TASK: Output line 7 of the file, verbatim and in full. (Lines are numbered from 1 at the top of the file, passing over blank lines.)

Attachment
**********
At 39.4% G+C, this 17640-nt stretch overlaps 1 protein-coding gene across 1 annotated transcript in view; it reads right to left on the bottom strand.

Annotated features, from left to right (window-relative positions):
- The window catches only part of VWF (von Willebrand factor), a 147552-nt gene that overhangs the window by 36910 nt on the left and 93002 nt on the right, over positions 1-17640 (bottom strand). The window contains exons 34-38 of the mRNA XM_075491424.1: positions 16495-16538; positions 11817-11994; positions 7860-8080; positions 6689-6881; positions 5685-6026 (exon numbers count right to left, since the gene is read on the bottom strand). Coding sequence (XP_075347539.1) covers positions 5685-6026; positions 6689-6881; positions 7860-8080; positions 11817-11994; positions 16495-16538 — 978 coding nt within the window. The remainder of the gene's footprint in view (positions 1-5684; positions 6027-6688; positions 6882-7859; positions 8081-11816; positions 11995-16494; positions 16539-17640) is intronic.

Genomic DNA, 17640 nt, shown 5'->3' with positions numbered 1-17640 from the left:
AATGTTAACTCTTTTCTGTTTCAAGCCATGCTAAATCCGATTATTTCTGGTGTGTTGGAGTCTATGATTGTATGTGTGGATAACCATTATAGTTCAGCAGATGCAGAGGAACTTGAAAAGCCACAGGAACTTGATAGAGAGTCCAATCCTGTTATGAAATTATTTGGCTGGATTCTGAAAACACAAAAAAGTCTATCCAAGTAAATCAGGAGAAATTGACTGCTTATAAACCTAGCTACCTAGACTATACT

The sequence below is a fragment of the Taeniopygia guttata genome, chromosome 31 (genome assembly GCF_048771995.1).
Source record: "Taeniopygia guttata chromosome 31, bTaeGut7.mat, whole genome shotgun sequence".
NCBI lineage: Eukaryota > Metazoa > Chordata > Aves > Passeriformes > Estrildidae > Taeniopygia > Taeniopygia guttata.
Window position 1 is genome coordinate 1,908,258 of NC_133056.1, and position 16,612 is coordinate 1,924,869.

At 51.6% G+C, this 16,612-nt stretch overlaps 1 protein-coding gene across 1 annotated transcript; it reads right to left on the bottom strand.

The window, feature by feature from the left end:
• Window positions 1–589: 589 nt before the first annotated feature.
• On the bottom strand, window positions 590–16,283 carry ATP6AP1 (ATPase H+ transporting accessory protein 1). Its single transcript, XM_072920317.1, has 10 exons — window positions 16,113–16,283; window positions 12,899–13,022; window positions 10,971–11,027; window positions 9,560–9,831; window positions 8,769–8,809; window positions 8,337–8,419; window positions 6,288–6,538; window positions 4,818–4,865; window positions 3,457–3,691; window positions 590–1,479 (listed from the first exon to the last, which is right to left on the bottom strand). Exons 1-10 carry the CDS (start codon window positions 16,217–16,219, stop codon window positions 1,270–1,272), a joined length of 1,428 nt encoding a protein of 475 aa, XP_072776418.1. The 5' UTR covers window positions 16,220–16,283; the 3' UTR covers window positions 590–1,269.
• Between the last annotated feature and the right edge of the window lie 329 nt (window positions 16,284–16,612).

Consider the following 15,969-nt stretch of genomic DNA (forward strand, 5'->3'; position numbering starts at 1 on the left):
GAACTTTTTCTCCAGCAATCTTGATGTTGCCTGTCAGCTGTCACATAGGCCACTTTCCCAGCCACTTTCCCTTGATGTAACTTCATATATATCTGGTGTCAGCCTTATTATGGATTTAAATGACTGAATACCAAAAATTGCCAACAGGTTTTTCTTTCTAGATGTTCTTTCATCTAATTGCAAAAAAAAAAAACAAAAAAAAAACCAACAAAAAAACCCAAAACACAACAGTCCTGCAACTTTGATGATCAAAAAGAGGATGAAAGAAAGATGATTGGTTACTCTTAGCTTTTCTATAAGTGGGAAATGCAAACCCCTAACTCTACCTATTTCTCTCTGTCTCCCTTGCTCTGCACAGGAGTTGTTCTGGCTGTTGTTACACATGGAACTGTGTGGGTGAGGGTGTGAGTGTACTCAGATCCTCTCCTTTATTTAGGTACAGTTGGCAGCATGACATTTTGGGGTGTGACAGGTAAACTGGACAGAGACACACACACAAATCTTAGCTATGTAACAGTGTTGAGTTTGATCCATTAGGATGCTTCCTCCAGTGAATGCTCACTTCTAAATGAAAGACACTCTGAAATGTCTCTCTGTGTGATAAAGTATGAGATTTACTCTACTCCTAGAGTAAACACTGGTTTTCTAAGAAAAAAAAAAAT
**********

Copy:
Source record: "Taeniopygia guttata chromosome 31, bTaeGut7.mat, whole genome shotgun sequence".